Health Information behaviour during COVID-19 outbreak among Egyptian library and information science undergraduate students

Ahmed Shehata*

*المؤلف المقابل لهذا العمل

نتاج البحث: المساهمة في مجلةArticleمراجعة النظراء

20 اقتباسات (Scopus)


Health information shared on the Internet has the potential to improve people’s quality of life. However, the level of health information literacy and informational skills determines the individuals’ ability to obtain credible health information useful for them. This study investigates the Egyptian LIS undergraduates’ health information behaviour during the COVID-19 pandemic. The study has adopted a quantitative approach using a questionnaire to explore library and information science undergraduates’ health information behaviour. A sample of 161 students answered a questionnaire. The data were analysed using SPSS software. The study results show that official health websites, social media, and family and friends are the primary sources for health information for the participants. The findings also revealed that the sample has adequate health information skills, though many of the participants still need to raise their information literacy skills. Information credibility and personal beliefs were found to affect the participants’ decision to share health information on the Internet. One of the limitations of the study is that the sample selected in this study was LIS students who are trained to find reliable information as part of their education. Findings may be different for the “average” student. Furthermore, the questionnaire was distributed in one university, which means that the results cannot be generalised in other LIS departments using different courses. Therefore, more studies need to be conducted in other LIS departments with different course plans as they may produce different results. This study explores the health information behaviour of LIS undergraduates during the COVID-19 pandemic. The current study results may help develop the course plan in many LIS departments in Egypt and the Middle East, which would help improve the students’ health information literacy.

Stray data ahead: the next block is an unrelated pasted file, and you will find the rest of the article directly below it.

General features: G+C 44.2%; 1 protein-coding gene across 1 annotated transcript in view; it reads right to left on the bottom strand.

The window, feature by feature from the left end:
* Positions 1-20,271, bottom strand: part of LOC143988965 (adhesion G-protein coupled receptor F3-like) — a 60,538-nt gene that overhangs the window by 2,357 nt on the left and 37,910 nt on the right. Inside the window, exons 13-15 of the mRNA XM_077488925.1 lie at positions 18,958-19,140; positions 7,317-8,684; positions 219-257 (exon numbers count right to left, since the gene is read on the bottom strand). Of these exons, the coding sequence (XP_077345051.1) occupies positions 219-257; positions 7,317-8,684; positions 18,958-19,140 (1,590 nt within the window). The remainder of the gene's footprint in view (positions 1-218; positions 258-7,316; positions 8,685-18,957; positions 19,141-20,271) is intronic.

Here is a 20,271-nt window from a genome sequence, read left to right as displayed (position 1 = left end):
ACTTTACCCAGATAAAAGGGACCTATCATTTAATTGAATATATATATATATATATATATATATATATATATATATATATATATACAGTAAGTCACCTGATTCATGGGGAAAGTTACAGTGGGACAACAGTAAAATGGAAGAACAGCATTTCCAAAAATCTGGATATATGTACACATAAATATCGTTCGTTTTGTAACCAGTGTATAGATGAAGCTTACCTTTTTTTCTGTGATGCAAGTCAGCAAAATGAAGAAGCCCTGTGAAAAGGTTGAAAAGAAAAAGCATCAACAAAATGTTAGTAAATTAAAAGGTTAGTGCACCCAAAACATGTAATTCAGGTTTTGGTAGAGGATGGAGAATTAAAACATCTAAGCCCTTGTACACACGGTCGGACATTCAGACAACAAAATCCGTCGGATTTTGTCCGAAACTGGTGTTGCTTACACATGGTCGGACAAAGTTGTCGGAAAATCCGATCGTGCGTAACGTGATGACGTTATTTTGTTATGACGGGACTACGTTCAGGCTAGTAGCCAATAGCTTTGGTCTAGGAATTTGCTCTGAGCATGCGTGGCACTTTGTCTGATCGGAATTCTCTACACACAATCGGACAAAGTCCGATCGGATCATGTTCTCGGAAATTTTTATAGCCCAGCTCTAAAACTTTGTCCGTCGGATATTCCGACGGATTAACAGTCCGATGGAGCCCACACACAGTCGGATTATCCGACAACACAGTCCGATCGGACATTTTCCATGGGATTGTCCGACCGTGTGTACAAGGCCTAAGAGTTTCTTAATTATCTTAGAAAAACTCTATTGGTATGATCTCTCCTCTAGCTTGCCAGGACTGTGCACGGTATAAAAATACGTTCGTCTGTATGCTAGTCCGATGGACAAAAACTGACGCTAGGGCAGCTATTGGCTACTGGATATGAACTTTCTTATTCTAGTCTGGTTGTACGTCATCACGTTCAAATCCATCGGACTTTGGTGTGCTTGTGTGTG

اللغة الأصليةEnglish
الصفحات (من إلى)417-430
عدد الصفحات14
دوريةInformation Development
مستوى الصوت37
رقم الإصدار3
المعرِّفات الرقمية للأشياء
حالة النشرPublished - سبتمبر 2021

ASJC Scopus subject areas

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